"The money is there, so we will get it done," said Lloyd Dalton, a design
engineer in the city's Public Works Department, which will undertake
major repairs to the surfaces of both the Newport and Balboa piers, as
well as street light replacements on the boardwalk and an overhaul of the
Corona del Mar State Beach concession area.
State Atty. Gen. Bill Lockyer this week approved the distribution of
about $11.6 million from a 1999 court settlement stemming from the 1990
incident off the Huntington Beach coast -- the worst spill in Orange
More than 400,000 gallons of crude oil spread along a 20-mile stretch of
the coast, closing beaches for weeks, costing millions in cleanup efforts
and killing at least 1,000 birds.
The bulk of the money came from the settlement with Attransco, the owner
of the oil tanker, and it will be spent by the agencies affected by the
Aside from Newport and Huntington Beach, they are the state Department of
Parks and Recreation, the state Department of Fish and Game, the state
Lands Commission and Orange County.
Councilwoman Jan Debay, the Newport Beach representative in the
settlement committee, said she is glad the process of distributing the
funds is complete.
"It's been a long 10-year process ... and believe me, it took a lot of
patience, but I was very pleased with the way the agencies worked
together," Debay said.
Newport Beach's share of the money will go toward 10 projects that have
been approved by a committee of people from each agency that has met on
the issue for several months.
While most of the projects deal with maintenance of existing public
facilities on or near the beaches, about $750,000 of the settlement
proceeds will help kick-start a new marine educational facility proposed
for Shellmaker Island.
Deputy City Manager Dave Kiff said the project is in the design stage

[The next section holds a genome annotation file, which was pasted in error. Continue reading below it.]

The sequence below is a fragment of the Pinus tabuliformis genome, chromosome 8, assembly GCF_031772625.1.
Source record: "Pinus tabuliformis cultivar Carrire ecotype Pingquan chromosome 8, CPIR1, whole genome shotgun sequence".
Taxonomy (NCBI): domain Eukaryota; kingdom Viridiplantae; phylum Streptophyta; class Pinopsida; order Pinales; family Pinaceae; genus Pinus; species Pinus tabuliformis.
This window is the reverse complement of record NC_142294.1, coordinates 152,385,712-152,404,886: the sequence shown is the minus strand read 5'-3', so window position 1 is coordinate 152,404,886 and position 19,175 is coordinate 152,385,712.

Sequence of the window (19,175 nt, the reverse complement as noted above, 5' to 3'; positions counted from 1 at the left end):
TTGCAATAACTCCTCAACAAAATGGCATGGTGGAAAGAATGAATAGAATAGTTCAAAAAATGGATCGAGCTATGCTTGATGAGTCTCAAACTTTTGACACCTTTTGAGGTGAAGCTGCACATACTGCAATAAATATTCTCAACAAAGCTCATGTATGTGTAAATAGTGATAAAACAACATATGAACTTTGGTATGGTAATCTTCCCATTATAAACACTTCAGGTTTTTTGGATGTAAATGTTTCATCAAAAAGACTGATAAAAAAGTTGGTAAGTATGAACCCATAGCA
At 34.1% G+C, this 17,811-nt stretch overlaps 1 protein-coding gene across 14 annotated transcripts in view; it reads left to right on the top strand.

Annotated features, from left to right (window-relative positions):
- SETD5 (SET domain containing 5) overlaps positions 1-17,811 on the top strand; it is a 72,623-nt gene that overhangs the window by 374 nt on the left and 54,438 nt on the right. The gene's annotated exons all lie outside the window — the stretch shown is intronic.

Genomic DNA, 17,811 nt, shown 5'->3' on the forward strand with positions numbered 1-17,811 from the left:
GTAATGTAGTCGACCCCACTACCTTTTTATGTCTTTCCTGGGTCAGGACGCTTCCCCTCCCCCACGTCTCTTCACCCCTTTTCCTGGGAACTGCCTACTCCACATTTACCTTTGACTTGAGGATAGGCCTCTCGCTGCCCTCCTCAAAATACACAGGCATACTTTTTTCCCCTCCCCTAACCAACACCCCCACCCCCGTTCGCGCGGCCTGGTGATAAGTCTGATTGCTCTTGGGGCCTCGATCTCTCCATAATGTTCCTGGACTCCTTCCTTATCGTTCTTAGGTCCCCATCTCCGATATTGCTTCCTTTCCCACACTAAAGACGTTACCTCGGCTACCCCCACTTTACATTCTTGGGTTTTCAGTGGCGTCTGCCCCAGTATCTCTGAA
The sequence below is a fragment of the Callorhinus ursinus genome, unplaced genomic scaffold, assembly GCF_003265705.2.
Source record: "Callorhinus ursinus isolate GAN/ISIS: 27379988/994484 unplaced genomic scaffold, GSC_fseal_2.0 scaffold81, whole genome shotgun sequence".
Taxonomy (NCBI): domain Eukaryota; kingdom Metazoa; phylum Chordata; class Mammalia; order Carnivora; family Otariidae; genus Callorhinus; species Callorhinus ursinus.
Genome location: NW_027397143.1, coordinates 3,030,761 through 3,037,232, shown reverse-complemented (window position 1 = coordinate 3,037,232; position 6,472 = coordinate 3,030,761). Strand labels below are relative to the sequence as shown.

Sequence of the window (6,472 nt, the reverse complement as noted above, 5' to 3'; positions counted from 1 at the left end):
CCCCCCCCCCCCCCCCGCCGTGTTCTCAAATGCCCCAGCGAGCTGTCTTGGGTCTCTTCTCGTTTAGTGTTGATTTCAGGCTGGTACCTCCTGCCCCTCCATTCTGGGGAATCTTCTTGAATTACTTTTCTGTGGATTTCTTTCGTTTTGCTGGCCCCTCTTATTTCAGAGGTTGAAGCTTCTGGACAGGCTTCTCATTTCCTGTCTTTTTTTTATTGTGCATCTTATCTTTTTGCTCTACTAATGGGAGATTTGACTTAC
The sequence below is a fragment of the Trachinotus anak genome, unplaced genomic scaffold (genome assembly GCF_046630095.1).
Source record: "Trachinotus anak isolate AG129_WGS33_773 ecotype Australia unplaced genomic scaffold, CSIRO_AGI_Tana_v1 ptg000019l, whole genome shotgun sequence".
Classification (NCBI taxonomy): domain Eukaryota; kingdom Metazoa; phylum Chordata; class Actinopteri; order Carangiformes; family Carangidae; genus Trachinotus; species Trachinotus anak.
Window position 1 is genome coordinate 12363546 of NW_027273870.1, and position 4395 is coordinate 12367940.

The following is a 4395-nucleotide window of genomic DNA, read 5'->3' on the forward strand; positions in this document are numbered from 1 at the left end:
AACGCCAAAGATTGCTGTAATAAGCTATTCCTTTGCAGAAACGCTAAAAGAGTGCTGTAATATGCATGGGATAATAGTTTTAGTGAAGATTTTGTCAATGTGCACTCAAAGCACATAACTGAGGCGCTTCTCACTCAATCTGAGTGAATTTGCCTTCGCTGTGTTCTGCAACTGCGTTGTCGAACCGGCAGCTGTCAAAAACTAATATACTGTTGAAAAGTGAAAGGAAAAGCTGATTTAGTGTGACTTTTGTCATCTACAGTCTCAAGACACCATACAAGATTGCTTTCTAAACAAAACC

now, but will eventually become a hands-on laboratory and classroom for
students, educators, residents and visitors to Upper Newport Bay.
"It will teach them things they can do at home to keep the bay clean, as
in limiting urban runoff," Kiff said. "It will also focus on getting to
know the critters in the bay, as well as those critters that inhabit the
The goal is to teach people -- young and old -- about the fragile
environment without harming it by tramping all over it. That is also the
objective of a million-dollar county interpretive center being built in
the Back Bay, but that facility focuses more on the wildlife in the
ecological reserve, Kiff said.
"This one is more of a water quality experience," he added.
The marine facility could cost about $3 million, and Kiff said officials
hope to obtain the rest of the money through sponsorships, the state and
through the water-quality bond approved by voters last month, Proposition
But the oil spill money, plus the donation from Corona del Mar architect
Ron Yeo to do the design work for free, gave the effort the needed push.
"It gets us going far enough where it becomes credible project instead of
pipe dream," Kiff said.